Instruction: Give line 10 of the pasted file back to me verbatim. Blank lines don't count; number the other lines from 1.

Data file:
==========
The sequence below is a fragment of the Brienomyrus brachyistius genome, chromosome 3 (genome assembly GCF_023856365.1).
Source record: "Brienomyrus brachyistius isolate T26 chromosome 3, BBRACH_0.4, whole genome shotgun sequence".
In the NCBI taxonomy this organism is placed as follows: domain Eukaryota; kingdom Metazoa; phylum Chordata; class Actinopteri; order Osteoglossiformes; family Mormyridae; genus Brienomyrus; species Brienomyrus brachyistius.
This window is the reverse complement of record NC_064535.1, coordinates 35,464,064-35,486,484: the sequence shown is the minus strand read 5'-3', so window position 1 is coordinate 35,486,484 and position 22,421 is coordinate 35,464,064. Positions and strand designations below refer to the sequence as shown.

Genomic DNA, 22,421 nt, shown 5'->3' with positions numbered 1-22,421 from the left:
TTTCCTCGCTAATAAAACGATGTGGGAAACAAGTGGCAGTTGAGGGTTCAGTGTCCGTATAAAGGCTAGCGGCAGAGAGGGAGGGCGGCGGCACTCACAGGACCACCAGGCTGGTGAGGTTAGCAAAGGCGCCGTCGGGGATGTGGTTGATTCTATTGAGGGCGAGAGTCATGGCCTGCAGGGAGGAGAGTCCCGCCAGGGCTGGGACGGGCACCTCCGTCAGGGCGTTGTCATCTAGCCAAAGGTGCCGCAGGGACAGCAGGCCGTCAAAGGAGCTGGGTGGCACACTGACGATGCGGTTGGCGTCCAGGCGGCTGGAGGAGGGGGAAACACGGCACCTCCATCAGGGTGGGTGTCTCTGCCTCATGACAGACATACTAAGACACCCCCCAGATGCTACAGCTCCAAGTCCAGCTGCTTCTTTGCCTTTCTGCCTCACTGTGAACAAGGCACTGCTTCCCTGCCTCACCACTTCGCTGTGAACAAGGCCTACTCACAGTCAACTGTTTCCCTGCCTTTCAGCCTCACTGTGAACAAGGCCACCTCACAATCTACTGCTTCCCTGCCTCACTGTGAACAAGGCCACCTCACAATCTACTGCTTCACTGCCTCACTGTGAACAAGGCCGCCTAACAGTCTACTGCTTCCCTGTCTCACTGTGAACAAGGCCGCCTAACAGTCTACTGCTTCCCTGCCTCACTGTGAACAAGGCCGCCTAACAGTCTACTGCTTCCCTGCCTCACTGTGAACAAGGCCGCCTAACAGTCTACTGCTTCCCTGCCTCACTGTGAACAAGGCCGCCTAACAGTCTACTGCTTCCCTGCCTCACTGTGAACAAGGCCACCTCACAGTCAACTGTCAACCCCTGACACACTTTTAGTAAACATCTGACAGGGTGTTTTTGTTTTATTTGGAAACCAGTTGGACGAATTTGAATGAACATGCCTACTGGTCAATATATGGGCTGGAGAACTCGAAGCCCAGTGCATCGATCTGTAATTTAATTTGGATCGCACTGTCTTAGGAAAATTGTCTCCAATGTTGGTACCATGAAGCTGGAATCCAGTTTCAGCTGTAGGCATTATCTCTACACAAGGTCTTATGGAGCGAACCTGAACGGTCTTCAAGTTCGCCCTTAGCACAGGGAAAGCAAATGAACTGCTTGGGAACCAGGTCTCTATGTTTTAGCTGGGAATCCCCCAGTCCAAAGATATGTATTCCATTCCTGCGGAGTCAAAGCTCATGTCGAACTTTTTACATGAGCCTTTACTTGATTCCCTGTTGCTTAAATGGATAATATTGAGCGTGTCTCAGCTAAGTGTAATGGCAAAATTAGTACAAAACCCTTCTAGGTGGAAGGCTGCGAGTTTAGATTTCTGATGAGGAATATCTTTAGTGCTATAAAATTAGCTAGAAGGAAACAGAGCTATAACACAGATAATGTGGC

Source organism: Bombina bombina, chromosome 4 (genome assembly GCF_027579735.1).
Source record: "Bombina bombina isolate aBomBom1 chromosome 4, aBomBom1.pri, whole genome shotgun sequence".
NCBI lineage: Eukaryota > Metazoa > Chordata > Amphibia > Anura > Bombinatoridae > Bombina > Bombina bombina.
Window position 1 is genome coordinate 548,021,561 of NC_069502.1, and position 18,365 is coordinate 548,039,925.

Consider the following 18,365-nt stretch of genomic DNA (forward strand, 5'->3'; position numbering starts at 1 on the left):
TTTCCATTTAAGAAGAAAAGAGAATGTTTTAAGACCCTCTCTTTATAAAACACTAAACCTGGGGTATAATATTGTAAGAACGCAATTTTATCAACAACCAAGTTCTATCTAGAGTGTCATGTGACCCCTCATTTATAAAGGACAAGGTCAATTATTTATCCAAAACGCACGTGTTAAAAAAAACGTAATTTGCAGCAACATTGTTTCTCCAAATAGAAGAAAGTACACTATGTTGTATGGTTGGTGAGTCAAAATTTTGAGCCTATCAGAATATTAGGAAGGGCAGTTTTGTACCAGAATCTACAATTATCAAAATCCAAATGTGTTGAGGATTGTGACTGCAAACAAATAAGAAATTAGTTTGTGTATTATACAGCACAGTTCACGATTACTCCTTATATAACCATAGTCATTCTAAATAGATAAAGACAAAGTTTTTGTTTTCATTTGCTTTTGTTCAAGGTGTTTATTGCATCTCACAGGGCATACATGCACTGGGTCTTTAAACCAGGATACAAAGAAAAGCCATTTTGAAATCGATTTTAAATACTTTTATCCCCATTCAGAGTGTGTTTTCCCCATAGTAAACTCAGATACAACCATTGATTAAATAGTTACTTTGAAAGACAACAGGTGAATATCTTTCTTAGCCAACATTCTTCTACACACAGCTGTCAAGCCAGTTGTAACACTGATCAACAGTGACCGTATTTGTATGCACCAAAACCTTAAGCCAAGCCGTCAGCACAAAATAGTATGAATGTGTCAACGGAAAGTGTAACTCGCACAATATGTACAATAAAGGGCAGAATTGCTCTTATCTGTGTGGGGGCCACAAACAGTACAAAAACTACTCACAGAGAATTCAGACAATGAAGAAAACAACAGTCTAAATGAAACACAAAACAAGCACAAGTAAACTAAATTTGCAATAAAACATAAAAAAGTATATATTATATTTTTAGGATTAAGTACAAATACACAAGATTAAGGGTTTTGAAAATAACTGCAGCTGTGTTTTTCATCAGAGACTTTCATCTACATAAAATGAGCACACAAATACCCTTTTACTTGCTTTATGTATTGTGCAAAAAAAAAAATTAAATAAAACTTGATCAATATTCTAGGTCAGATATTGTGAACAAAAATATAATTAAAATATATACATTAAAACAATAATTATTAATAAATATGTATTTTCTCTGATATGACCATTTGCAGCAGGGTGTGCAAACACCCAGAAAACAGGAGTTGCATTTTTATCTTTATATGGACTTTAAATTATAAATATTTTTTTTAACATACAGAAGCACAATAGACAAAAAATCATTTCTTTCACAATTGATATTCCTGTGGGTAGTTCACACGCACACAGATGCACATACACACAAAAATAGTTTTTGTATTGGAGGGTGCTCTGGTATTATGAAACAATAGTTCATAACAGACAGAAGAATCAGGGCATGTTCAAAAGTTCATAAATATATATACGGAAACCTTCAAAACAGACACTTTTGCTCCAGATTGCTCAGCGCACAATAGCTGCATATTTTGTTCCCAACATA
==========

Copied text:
Window position 1 is genome coordinate 548,021,561 of NC_069502.1, and position 18,365 is coordinate 548,039,925.